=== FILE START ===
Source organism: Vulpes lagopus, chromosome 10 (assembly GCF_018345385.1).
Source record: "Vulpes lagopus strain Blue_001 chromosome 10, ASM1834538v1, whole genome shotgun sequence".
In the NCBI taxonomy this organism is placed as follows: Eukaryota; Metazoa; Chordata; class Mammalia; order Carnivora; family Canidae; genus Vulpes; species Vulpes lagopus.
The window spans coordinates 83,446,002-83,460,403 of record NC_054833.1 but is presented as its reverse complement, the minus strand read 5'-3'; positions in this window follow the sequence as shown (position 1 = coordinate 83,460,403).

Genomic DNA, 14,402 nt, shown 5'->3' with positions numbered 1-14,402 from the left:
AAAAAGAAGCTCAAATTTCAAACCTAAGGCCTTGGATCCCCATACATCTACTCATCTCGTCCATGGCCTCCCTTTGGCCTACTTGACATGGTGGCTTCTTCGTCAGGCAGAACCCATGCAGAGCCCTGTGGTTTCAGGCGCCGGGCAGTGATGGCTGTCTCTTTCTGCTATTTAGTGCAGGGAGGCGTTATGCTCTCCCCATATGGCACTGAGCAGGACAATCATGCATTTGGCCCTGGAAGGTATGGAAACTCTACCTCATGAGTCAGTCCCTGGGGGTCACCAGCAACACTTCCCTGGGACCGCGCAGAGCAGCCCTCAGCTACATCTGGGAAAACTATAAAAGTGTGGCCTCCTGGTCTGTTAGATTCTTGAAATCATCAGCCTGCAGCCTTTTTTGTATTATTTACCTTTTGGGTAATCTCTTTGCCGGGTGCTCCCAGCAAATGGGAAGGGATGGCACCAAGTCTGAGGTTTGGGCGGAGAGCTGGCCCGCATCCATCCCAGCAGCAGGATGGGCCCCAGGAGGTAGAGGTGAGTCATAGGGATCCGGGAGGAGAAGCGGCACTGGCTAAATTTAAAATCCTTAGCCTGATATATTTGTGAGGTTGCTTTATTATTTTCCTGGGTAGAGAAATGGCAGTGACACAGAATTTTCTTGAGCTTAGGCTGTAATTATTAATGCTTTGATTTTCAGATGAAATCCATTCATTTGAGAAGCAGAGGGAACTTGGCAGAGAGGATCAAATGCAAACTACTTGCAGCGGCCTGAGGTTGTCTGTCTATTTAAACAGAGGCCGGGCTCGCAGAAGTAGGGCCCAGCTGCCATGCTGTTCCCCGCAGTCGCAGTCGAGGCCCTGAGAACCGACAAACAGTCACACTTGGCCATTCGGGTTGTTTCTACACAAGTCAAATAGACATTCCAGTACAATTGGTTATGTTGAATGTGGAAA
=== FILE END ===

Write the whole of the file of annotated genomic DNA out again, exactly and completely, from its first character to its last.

Source organism: Vulpes lagopus, chromosome 10 (assembly GCF_018345385.1).
Source record: "Vulpes lagopus strain Blue_001 chromosome 10, ASM1834538v1, whole genome shotgun sequence".
In the NCBI taxonomy this organism is placed as follows: Eukaryota; Metazoa; Chordata; class Mammalia; order Carnivora; family Canidae; genus Vulpes; species Vulpes lagopus.
The window spans coordinates 83,446,002-83,460,403 of record NC_054833.1 but is presented as its reverse complement, the minus strand read 5'-3'; positions in this window follow the sequence as shown (position 1 = coordinate 83,460,403).

Genomic DNA, 14,402 nt, shown 5'->3' with positions numbered 1-14,402 from the left:
AAAAAGAAGCTCAAATTTCAAACCTAAGGCCTTGGATCCCCATACATCTACTCATCTCGTCCATGGCCTCCCTTTGGCCTACTTGACATGGTGGCTTCTTCGTCAGGCAGAACCCATGCAGAGCCCTGTGGTTTCAGGCGCCGGGCAGTGATGGCTGTCTCTTTCTGCTATTTAGTGCAGGGAGGCGTTATGCTCTCCCCATATGGCACTGAGCAGGACAATCATGCATTTGGCCCTGGAAGGTATGGAAACTCTACCTCATGAGTCAGTCCCTGGGGGTCACCAGCAACACTTCCCTGGGACCGCGCAGAGCAGCCCTCAGCTACATCTGGGAAAACTATAAAAGTGTGGCCTCCTGGTCTGTTAGATTCTTGAAATCATCAGCCTGCAGCCTTTTTTGTATTATTTACCTTTTGGGTAATCTCTTTGCCGGGTGCTCCCAGCAAATGGGAAGGGATGGCACCAAGTCTGAGGTTTGGGCGGAGAGCTGGCCCGCATCCATCCCAGCAGCAGGATGGGCCCCAGGAGGTAGAGGTGAGTCATAGGGATCCGGGAGGAGAAGCGGCACTGGCTAAATTTAAAATCCTTAGCCTGATATATTTGTGAGGTTGCTTTATTATTTTCCTGGGTAGAGAAATGGCAGTGACACAGAATTTTCTTGAGCTTAGGCTGTAATTATTAATGCTTTGATTTTCAGATGAAATCCATTCATTTGAGAAGCAGAGGGAACTTGGCAGAGAGGATCAAATGCAAACTACTTGCAGCGGCCTGAGGTTGTCTGTCTATTTAAACAGAGGCCGGGCTCGCAGAAGTAGGGCCCAGCTGCCATGCTGTTCCCCGCAGTCGCAGTCGAGGCCCTGAGAACCGACAAACAGTCACACTTGGCCATTCGGGTTGTTTCTACACAAGTCAAATAGACATTCCAGTACAATTGGTTATGTTGAATGTGGAAA